Their entire preoccupation, indeed, was with how Wright's remarks might discomfit whites -- while never examining the deeper questions of whether white complacence about race might be something worth challenging, as well as their own roles in failing to make that challenge.


Tolkien probably knew this

But I didn't:
The name "Bilbo," well-loved by collectors of people's-names-that-mean-something, is an antique word for "sword."



I like this passage:
Good Friday, meanwhile, like many of the other most important Christian holidays, is a set number of days before Easter. The only problem is that the date of Easter is probably the most complicated celebratory calculation this side of Hinduism, which has a number of competing religious calendars. The standard rule is "the Sunday after the first full moon on or after the day of the vernal equinox." But in fact, the actual divination of the date is so involved that it has its own offical name: "computus." And so challenging that Carl Friedrich Gauss, one of history's greatest mathematicians, devoted the time to create an algorithm for it. It goes on for many lines. You can look it up. And, of course, it doesn't work for Eastern Orthodox Easter (about one month later than the Western Christian one this year, on April 27).

Unfortunately, "computus" isn't in, but it is in Wikipedia.

Friday Dead Racist Blogging: Proximity Edition

I have previously mentioned that some opponents of slavery objected to the institution and its spread, not because they objected to the oppression of blacks, but because they objected to the presence of blacks. I said I'd post about that later, so, here's a post on that.

Following is a lengthy excerpt, of the book Race and the Rise of the Republican Party, 1848-1865, pages 248-53:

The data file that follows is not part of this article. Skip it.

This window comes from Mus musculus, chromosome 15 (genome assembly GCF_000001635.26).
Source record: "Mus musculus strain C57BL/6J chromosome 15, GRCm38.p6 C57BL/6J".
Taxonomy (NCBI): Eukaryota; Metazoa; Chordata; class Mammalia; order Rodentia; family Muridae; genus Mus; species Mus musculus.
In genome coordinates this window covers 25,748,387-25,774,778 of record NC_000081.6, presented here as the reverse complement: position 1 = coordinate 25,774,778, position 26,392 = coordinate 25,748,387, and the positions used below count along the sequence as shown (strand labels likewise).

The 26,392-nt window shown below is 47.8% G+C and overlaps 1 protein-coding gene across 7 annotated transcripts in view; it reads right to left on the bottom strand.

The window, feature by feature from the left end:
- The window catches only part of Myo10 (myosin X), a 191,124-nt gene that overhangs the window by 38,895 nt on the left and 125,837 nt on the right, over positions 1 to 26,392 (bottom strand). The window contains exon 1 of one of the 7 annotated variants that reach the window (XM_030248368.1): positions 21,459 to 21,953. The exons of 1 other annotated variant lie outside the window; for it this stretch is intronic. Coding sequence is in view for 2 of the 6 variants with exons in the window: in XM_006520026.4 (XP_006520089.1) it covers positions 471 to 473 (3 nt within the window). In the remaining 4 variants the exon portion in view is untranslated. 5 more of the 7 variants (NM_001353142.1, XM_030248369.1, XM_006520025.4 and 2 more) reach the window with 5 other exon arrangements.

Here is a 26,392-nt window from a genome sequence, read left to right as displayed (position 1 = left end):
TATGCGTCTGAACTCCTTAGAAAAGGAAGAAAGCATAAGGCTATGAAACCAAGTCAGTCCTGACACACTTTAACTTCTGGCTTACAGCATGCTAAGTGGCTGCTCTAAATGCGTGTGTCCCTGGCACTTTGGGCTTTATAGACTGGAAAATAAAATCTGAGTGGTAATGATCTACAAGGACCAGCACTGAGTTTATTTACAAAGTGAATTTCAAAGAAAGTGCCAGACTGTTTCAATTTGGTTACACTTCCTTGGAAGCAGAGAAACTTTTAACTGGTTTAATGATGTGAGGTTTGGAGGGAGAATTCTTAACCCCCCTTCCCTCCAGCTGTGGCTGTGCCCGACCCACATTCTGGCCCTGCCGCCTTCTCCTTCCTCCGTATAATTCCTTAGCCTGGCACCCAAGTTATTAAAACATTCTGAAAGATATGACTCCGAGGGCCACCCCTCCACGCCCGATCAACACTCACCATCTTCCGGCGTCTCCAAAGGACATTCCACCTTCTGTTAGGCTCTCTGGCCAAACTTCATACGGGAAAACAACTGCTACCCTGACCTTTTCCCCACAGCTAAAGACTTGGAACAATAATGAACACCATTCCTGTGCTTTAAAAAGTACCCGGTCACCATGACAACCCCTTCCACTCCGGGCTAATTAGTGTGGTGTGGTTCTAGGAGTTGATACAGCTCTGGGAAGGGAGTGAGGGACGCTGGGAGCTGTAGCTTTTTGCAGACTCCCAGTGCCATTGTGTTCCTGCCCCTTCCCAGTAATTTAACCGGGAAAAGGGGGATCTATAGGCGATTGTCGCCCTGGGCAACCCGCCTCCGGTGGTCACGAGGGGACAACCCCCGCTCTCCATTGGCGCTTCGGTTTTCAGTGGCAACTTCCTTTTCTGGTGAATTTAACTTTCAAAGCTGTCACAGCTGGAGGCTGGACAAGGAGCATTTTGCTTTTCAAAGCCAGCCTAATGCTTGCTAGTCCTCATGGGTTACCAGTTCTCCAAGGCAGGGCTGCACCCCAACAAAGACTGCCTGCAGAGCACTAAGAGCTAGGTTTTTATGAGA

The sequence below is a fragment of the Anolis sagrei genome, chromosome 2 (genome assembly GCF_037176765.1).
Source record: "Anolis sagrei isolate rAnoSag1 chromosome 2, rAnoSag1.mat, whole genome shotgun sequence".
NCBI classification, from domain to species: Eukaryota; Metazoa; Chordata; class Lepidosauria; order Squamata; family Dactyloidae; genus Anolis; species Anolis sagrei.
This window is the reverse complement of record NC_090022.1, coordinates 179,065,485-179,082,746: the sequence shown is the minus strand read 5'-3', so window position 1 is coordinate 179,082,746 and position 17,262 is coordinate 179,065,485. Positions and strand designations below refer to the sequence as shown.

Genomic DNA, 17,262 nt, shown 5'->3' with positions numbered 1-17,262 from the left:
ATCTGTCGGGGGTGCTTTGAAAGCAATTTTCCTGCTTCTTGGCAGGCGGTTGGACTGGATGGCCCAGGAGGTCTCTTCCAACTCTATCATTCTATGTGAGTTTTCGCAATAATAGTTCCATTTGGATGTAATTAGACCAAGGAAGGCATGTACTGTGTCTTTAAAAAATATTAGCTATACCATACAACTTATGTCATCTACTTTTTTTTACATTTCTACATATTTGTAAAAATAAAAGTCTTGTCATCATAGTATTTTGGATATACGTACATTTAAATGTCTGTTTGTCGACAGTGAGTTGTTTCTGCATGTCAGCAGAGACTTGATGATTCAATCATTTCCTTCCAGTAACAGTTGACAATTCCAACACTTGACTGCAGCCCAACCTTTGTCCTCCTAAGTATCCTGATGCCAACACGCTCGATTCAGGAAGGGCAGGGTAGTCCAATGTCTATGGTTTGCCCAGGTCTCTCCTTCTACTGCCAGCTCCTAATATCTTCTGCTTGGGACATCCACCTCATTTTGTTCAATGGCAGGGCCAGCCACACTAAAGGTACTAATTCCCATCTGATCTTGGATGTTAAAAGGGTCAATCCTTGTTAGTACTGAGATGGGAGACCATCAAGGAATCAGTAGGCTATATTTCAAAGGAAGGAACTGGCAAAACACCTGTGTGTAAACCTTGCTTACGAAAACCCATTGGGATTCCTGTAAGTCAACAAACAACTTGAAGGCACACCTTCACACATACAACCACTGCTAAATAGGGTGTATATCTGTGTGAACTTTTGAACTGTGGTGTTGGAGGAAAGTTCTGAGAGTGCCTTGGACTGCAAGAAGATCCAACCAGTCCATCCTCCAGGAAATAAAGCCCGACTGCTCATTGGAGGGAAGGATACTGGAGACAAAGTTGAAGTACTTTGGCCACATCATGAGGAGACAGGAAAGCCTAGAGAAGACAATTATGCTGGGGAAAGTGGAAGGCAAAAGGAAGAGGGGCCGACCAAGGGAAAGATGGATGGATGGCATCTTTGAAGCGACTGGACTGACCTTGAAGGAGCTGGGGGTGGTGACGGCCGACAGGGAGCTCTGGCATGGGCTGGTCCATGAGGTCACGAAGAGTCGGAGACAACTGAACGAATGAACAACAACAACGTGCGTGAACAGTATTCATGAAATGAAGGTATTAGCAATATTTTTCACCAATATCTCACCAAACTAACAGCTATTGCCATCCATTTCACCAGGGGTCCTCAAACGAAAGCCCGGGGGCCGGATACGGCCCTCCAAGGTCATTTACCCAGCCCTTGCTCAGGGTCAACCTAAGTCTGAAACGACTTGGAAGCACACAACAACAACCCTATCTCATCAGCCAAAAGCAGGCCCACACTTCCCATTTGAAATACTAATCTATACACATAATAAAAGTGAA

Another means by which Republicans sought to reserve the Western states for white people was by advocating the exclusion of free black people from them. Congressman George Julian of Indiana set the tone when he stated that he "opposed setting them [blacks] free among us." Senators Preston King of New York and Benjamin Wade of Ohio were of like mind. King fully supported the wishes of the people of Oregon ". . . to be free from the settlement of blacks among them." Declaring that "free negroes are despised by all [and] repudiated by all," and that white prejudice against them was "immovable," Wade called for the exclusion of Negroes from all the free states; becase "we [Republicans] have objections to them." Forgetting for the moment that the South was the 'black power,' he proclaimed that "this species of population are just as abhorrent to the Southern states," as "to the North."

In various Western states Republican heirs to the Free Soil philosophy continued to support exclusionist legislation. In Iowa, for instance, "stringent bonding, registration and prohibitions against free Negroes" were maintained, and Republican support for these measures was clearly indicative of Republican determination to kep blacks out. In Indiana, too, Republican racial feeling ran strongly. Republicans there "continued to uphold Indiana's laws for the exclusion of Negroes." When the state's black leaders called on the Indiana Republicans to aid their movement to repeal that state's black laws, they were ignored. Albert G. Porter of Indiana candidly told his congressional colleagues his reasons for supporting the black laws: "It is not probable . . . with the prejudices of my early education, that I would be likely to have too great [a] sympathy for Negroes. In Indiana we have adopted a constitutional provision that no negro, whether he be bond or free, shall be allwed to come within its limits." Porter was satisfied that exclusion was the correct course to follow; otherwise white laborers would have to compete with blacks. "[We] Republicans in Indiana," he concluded, "put our advocacy of the exclusion of negroes upon the same ground which it was put in our state constitution." In neighboring Illinois, Republicans spoke similarly. A. Ballinger of that state insisted that "we [Republicans] don't want them, slave or free." In particular, he averred, the "free ones are obnoxious." Another Illinois Republican, fearing the spread of miscegeanation, called for the strict enforcement of black exclusionist legislation in his state. A third son of Illinois, Senator Lyman Trumbull, stated emphatically that "our policy is to have nothing to do with them [blacks]." By "them," Trumbull, of course, meant free blacks as well as slaves. Not only were Republicans in the Western states willing to exclude free blacks from their presence but, according to Trumbull, the "North [in general] does not want a free negro population."